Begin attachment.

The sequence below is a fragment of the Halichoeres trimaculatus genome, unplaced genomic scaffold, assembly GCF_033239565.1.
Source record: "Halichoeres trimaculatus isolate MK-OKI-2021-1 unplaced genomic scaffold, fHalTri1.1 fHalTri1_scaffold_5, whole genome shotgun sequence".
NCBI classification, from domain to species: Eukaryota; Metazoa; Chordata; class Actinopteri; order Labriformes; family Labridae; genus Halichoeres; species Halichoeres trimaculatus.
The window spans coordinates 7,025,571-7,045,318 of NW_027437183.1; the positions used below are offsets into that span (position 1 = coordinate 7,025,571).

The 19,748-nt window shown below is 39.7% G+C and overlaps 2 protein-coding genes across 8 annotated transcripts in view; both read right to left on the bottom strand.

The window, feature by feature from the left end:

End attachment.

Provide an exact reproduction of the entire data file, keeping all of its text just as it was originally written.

The sequence below is a fragment of the Halichoeres trimaculatus genome, unplaced genomic scaffold, assembly GCF_033239565.1.
Source record: "Halichoeres trimaculatus isolate MK-OKI-2021-1 unplaced genomic scaffold, fHalTri1.1 fHalTri1_scaffold_5, whole genome shotgun sequence".
NCBI classification, from domain to species: Eukaryota; Metazoa; Chordata; class Actinopteri; order Labriformes; family Labridae; genus Halichoeres; species Halichoeres trimaculatus.
The window spans coordinates 7,025,571-7,045,318 of NW_027437183.1; the positions used below are offsets into that span (position 1 = coordinate 7,025,571).

The 19,748-nt window shown below is 39.7% G+C and overlaps 2 protein-coding genes across 8 annotated transcripts in view; both read right to left on the bottom strand.

The window, feature by feature from the left end: